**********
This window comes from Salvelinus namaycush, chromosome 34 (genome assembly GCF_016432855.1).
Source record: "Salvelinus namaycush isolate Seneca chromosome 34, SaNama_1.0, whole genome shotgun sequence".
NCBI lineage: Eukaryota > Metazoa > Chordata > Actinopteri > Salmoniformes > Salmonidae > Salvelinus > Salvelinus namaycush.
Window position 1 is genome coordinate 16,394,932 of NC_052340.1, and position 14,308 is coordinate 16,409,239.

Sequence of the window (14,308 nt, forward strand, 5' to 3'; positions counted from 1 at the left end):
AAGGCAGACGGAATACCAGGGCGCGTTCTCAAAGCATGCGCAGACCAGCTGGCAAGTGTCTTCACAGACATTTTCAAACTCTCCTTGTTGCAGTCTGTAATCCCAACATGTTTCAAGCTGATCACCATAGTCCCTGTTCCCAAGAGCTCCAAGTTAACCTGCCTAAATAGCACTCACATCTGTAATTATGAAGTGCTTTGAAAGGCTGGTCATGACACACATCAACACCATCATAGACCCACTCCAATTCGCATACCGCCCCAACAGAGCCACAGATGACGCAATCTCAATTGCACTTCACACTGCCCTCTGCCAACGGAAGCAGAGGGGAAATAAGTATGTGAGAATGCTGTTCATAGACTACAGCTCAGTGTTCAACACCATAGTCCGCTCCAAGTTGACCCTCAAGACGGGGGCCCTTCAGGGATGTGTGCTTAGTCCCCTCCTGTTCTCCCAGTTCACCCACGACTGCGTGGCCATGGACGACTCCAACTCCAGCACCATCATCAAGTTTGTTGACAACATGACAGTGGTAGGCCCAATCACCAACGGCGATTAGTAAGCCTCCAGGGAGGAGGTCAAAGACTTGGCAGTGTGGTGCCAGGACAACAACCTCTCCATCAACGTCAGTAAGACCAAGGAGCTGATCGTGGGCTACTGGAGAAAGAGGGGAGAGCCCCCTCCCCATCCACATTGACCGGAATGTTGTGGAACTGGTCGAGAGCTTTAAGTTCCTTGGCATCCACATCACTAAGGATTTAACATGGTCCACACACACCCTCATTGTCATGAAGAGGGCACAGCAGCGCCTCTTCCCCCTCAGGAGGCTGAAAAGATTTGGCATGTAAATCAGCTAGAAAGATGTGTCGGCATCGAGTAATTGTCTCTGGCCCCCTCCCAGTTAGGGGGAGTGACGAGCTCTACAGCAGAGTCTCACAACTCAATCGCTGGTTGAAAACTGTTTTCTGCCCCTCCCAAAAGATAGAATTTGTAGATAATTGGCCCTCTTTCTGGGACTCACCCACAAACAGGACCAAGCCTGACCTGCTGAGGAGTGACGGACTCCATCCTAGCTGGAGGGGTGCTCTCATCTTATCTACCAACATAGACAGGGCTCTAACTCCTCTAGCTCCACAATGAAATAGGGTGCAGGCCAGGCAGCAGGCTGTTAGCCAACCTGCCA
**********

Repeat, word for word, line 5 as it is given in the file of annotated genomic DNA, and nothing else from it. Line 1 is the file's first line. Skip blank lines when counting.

Sequence of the window (14,308 nt, forward strand, 5' to 3'; positions counted from 1 at the left end):